Tap on it and listen.

Oh great, good luck with that one.

Don’t pick it: clip it.

Okay, that I know how to do.

Michelle was going to be dropping by for dinner and I thought, one to try now, one to leave for later in our experiment. We’ll compare and know better what to do next year when there will be many more of them.

The verdict is, it was probably harvested just a little early, but the seeds came away easily (almost all of them anyway) and it was as good as anything from a grocery store.

But the thing that struck me was all those little bite marks and a long clawing on one side. So many times over the months it hung there that something stealthily approached, tasted that gorgeous red exterior, and then went, This is supposed to be food?? and let it be, leaving a mosaic pattern behind. At least once something larger tried hard to pull it away but it held on to where it needed to be to grow.

They never got past the tough exterior.

They never found the sweetness inside.

But we believed, and we did.



Apricots
Friday October 25th 2019, 10:21 pm
Filed under: Family,Food,Friends,Life

It was not how I intended it to go but it was the way it needed to go.

My dad loved dried fruit, particularly apricots, and he said the apricot slabs from Andy’s Orchard were the best he’d ever had. That was high praise.

I asked around the family before his funeral to see if anybody wanted me to bring some when we flew into town and got a resounding YES!, surprising me at hearing how many people Dad had told that those were his favorites.

So last Monday I drove down to Andy’s and bought two three pound tubs.

The clerk quietly stopped me: did I know…?

The Premiums look so pretty. And Andy only grows what tastes good.

But the slabs are the ones that were so perfectly ripe at picking that they went smush, so they won’t win any beauty pageants, but the flavor!

I thanked her, because I’d known that but had forgotten it, put one of the tubs back and got a second slabs one.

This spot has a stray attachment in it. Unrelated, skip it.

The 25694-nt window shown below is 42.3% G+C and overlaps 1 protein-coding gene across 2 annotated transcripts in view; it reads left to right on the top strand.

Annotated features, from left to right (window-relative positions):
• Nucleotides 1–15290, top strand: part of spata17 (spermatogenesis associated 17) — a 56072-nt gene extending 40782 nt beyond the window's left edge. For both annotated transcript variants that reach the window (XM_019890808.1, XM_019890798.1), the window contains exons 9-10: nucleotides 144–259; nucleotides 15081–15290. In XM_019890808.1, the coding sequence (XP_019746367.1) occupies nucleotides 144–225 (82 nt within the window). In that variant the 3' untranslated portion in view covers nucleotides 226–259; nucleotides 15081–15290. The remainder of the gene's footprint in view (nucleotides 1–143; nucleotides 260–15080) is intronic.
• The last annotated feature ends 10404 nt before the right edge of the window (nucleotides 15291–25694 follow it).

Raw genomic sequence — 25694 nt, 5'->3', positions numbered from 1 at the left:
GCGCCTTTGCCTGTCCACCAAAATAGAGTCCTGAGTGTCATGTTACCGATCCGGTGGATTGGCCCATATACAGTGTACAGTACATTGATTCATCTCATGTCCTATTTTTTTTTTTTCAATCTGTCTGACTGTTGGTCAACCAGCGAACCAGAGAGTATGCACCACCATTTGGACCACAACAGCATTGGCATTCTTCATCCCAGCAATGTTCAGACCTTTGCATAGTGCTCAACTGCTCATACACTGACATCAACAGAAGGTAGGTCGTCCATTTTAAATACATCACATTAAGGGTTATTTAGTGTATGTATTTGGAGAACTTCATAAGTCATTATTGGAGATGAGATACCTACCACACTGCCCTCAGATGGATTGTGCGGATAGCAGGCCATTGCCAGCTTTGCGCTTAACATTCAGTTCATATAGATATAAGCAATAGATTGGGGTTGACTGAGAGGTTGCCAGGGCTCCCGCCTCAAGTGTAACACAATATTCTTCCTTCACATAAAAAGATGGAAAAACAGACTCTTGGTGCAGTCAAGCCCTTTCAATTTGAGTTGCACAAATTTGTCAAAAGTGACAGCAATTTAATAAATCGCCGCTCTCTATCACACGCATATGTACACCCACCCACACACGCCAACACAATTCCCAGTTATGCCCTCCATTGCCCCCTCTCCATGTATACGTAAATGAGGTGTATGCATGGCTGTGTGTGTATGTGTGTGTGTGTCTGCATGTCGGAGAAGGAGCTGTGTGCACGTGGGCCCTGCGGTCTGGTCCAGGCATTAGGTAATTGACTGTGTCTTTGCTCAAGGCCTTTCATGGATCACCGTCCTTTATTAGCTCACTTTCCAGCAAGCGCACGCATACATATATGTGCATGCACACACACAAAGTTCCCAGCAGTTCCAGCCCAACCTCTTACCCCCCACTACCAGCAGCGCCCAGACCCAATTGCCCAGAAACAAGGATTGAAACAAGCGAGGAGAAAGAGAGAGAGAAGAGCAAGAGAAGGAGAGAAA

My thought was, it’s cheaper to get the large containers than lots of individual small ones and I’d rather spend the money on the apricots; people can ziplock for themselves however much they want to take home. Or whatever. But six pounds should do it, if for no other reason than that there’s only so much luggage space and I had to pack sweaters and wool skirts.

And so, after our flight two days later, the first tub was opened at Mom’s.

Saturday, the second tub was opened at Mom’s. And that’s after only one person took me up on the sandwich baggie thing.

We slowed down. Mom, six siblings, spouses, and a few of the grandkids, we were trying not to eat them all. But they were good.

One of my brothers said something wistful and I asked him, given our family’s round-robin tradition, “Is this my year to give to you for Christmas?”

He considered a fast half second, his face totally lit up, and he exclaimed, “Yes!”

Saturday, Mom looked at where that second tub had gotten down to and was a mixture of pleased we’d enjoyed them so much and, “Hey, leave *me* some!”

So guess where I went today. Beat the Christmas rush and all that, because I have no idea at what point Andy sells out for the year. Let us help him speed up that date.

I bought some fresh fruit and veggies, too, and as we loaded up the back of the car together in the 90 degree heat (normal is 71) I asked the clerk, If I run an errand for an hour or so would these all be okay in here?

Sure, no problem.

I drove off telling myself that, well, but realistically it’ll be longer than an hour, and then the half hour home after that.

I’d never tried to find Fillory from that direction before. Near the freeway but not either of those two freeways. I had my yarn and needles in my purse all ready for my Friday afternoon knitting group and wanted to go. Let’s see, this one connects to that freeway with the exit to the… Yeah, no problem.

Now, on my way to Andy’s I’d realized that I ought to check my phone when I got there to be sure.

I realized on my way to Fillory that I should have checked my phone back at Andy’s to be sure.

I realized that where I found myself awhile later looked familiar not because I was going the right way but because it was where I got lost a couple years ago trying to find the place when… Some maps programs are better than a particular one. And you cannot just pull off to the side of the freeway to read what you cannot hear: GPSs are lost on me.

The forty minutes I’d spent in extra traffic getting around an accident on my way south and the half hour I’d blown looking for my turn along my way north added up to its being rush hour now.

I found my way back to the freeway–that I could do–and went straight home. Sorry guys. Next week.

Which is how I ended up pulling in my driveway just before Sandy’s son pulled away with his wife for their long twelve-hour drive home. I hope they stop somewhere in between for the night. They’ve been working hard on making that house more elder-friendly.